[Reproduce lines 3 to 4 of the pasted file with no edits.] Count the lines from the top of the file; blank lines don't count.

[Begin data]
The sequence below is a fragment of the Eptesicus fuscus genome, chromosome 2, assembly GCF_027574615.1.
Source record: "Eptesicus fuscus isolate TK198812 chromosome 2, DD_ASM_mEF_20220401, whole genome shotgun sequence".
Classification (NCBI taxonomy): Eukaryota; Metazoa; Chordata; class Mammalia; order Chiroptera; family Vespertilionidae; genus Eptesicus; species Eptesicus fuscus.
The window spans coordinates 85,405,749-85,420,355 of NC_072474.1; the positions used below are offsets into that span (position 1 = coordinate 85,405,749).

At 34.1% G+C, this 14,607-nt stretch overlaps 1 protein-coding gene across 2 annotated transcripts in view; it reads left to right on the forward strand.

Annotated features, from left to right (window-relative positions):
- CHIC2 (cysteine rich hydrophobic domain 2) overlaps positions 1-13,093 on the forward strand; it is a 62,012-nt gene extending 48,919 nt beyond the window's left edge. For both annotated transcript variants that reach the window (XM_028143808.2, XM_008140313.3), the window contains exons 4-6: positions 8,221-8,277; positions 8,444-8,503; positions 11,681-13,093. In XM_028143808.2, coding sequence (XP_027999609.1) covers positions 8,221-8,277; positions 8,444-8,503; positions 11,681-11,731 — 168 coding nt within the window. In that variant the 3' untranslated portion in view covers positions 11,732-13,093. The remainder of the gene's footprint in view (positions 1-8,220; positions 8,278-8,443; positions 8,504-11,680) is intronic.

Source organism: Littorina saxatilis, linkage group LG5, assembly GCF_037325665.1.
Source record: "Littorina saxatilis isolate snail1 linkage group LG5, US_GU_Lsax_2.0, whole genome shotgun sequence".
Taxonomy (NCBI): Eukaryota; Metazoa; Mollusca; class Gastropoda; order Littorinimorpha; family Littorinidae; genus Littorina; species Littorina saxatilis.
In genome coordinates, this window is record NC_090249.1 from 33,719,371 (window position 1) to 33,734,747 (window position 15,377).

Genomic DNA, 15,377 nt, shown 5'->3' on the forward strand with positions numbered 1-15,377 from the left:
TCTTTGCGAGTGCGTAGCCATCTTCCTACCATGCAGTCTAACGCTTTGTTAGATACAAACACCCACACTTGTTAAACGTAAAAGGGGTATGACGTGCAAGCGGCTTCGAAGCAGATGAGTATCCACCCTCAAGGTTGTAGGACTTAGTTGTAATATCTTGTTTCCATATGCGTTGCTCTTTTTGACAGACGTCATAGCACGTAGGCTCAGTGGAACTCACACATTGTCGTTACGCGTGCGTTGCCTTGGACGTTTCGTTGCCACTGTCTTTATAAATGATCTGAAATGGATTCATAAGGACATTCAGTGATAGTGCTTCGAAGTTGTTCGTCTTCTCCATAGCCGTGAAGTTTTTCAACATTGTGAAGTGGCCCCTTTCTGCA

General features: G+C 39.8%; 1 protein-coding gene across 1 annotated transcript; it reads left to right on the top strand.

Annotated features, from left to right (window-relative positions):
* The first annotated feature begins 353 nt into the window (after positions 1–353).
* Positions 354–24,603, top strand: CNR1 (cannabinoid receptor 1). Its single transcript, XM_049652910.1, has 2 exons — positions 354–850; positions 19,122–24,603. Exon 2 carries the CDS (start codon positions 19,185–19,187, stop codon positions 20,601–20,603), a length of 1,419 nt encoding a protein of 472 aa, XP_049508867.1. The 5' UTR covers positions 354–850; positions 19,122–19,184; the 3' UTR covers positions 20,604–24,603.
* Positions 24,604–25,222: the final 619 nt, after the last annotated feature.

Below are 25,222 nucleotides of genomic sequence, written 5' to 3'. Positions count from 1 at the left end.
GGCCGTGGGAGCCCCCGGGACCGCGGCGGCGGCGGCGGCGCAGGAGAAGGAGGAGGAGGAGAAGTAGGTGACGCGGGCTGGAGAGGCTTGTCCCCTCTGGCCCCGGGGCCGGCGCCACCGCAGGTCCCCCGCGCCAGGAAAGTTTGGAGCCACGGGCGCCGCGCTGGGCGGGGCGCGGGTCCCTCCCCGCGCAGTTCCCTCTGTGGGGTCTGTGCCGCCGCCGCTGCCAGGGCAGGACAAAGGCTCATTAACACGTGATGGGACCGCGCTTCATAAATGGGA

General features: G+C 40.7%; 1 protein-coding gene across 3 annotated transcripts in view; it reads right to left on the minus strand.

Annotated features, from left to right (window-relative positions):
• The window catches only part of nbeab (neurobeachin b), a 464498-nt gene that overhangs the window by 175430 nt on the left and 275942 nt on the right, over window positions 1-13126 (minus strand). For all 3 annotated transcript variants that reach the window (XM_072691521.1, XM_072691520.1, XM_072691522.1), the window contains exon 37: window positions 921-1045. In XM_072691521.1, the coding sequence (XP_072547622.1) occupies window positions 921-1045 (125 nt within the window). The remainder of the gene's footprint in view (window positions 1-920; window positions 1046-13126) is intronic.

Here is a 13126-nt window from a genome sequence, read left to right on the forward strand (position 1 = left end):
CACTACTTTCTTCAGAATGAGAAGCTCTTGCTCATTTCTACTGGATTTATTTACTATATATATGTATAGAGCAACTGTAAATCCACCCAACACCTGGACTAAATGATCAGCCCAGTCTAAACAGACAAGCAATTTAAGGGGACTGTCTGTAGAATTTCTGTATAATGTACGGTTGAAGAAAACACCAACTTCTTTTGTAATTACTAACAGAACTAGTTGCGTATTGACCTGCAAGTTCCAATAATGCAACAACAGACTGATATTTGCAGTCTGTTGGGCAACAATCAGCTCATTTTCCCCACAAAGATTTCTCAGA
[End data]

Classification (NCBI taxonomy): Eukaryota; Metazoa; Chordata; class Mammalia; order Chiroptera; family Vespertilionidae; genus Eptesicus; species Eptesicus fuscus.
The window spans coordinates 85,405,749-85,420,355 of NC_072474.1; the positions used below are offsets into that span (position 1 = coordinate 85,405,749).